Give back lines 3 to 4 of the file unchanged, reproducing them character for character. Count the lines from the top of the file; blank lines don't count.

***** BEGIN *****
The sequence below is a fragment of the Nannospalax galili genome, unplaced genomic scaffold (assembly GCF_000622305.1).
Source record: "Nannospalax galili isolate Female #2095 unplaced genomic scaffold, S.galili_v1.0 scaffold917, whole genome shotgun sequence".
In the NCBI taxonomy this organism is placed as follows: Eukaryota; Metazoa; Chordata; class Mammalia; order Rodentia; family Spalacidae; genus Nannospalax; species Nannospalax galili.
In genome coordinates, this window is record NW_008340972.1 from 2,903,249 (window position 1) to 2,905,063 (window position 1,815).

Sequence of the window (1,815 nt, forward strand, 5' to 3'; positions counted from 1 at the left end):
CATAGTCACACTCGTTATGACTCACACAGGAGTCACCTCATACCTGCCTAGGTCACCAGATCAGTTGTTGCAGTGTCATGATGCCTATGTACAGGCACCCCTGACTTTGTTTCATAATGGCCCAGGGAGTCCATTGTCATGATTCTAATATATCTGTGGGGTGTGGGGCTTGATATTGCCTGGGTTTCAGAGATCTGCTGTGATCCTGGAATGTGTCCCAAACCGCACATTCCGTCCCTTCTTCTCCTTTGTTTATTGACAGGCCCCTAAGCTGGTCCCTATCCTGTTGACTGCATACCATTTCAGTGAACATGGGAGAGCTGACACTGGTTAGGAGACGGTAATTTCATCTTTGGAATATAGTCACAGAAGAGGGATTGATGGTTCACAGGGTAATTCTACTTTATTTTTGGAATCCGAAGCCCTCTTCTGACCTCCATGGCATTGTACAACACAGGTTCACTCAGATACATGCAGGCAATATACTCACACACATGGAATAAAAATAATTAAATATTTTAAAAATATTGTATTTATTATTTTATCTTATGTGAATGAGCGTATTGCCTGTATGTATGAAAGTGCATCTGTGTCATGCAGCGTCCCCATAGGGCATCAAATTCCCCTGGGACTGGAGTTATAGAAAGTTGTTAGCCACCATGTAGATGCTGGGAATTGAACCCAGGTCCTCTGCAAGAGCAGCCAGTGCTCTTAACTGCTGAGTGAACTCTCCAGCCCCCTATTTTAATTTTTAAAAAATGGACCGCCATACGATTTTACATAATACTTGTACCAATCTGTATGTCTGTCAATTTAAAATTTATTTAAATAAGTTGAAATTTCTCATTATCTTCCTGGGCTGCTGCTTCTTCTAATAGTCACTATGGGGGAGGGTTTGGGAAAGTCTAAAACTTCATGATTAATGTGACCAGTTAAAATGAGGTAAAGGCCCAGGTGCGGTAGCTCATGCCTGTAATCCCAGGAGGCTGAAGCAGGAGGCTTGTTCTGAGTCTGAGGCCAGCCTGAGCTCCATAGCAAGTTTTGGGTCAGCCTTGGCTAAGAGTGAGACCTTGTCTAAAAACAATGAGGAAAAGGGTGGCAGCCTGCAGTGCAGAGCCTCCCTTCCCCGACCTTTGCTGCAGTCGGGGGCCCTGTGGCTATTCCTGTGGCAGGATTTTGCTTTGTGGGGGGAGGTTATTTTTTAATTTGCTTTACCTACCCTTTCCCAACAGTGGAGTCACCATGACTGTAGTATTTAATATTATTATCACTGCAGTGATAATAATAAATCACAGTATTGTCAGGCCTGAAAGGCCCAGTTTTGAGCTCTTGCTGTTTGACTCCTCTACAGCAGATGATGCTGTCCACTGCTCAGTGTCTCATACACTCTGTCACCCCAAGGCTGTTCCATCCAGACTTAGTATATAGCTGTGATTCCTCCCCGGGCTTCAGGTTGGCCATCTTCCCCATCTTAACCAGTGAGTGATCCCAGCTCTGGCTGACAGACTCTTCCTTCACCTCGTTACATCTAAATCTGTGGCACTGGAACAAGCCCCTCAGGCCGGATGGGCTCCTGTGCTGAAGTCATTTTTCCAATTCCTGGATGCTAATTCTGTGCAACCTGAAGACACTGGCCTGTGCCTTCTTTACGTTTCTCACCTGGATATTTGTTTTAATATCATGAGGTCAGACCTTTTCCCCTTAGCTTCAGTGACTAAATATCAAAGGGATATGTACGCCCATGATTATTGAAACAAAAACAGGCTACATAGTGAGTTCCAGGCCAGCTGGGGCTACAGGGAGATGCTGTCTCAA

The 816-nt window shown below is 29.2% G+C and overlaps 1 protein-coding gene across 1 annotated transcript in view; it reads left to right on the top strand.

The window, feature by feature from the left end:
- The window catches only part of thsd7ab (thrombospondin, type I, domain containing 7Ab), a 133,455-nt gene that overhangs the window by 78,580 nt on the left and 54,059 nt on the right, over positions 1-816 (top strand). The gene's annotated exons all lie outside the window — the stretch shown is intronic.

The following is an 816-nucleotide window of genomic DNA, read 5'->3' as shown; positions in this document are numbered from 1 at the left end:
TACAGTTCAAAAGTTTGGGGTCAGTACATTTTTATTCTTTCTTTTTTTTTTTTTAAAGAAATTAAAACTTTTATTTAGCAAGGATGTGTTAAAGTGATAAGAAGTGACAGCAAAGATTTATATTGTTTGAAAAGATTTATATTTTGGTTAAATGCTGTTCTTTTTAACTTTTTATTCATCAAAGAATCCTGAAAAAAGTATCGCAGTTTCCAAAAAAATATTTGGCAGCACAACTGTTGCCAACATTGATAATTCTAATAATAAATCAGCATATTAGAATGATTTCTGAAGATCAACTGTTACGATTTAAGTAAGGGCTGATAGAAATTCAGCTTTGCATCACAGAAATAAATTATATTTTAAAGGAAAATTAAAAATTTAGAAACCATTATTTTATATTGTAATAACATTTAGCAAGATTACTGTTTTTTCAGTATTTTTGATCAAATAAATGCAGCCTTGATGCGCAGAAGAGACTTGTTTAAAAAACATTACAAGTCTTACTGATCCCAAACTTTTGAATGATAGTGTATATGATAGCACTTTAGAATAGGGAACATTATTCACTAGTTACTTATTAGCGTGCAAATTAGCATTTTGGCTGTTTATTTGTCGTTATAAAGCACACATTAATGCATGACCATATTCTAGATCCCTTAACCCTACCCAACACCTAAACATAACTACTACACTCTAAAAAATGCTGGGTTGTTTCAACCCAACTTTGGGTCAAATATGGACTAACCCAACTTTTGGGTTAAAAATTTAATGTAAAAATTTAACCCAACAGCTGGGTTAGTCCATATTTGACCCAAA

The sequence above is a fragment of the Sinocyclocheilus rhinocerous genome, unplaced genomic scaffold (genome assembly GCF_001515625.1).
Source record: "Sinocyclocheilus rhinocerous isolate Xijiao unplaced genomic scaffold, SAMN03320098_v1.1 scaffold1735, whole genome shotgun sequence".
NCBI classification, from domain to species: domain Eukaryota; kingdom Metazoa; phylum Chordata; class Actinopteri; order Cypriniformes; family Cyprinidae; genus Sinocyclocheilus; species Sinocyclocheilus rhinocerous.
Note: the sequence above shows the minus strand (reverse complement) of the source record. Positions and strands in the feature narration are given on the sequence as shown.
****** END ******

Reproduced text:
In the NCBI taxonomy this organism is placed as follows: Eukaryota; Metazoa; Chordata; class Mammalia; order Rodentia; family Spalacidae; genus Nannospalax; species Nannospalax galili.
In genome coordinates, this window is record NW_008340972.1 from 2,903,249 (window position 1) to 2,905,063 (window position 1,815).